Despite the fact that many students dread seating charts, they often overlook the logical benefits of it. Assigned seating improves student performance and prepares them for future jobs, proving that while the seating chart may not be a popular choice, it is an important one.
Some students argue that sitting next to peers with whom they are not familiar is uncomfortable. However, in the workplace, seating is not something an employee can always choose. Building tolerance and respect in high school for diverse opinions prepares students for job occupations and social scenarios.
“That’s a great way to prepare for the real world; you’re not always going to be with your best friend. I don’t know anyone besides two people who happen to work in the same exact company after college, and they aren’t even in the same department,” literary and language arts teacher Doris Schlothan said. “You have to be able to learn how to function with people who you might never become best friends with.”
Contrary to popular student opinion, assigned seating generally garners better grades than free seating. In a study conducted by Montana State University, it was concluded that students did better academically when in assigned seating. This increase in performance quality is due to less distraction in the classroom.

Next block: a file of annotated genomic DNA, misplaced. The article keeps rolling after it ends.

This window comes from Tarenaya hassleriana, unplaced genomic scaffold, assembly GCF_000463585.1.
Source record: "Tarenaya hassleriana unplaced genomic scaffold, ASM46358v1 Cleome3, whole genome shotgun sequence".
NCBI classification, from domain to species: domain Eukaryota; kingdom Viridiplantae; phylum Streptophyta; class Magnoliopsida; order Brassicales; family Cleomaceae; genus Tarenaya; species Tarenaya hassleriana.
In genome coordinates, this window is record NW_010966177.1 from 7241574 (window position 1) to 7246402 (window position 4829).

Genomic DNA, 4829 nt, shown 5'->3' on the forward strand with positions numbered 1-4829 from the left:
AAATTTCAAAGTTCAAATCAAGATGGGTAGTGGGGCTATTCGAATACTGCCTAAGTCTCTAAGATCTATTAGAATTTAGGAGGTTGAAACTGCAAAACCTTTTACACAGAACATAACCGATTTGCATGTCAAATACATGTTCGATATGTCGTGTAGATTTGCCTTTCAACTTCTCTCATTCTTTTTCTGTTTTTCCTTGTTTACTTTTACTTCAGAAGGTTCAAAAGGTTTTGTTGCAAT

“I feel like it provides structure,” math department chair Shelley Godett said. “I strategically do create the seating chart for people that require to be in the front for various reasons, either for eyesight or for concentration. Also, I try to put the ones that need help and sit them next to someone who doesn’t need help.”
Although free seating can be more enjoyable at times, for new students, it is often the opposite. Returning students have seats reserved with their friends, while new students have no idea where to sit. In assigned seating, the new student is integrated easily into the classroom and can be confident in his or her seat.
“Teachers are here to work with students amicably and help them learn, so when it gets hindered because you have to constantly tell that student to stop talking, I know it happens because it isn’t assigned seating,” Schlothan said. “How could I expect that this 13 [or] 14-year-old who is in his or her sixth hour of class to not help but talk to his neighbor.”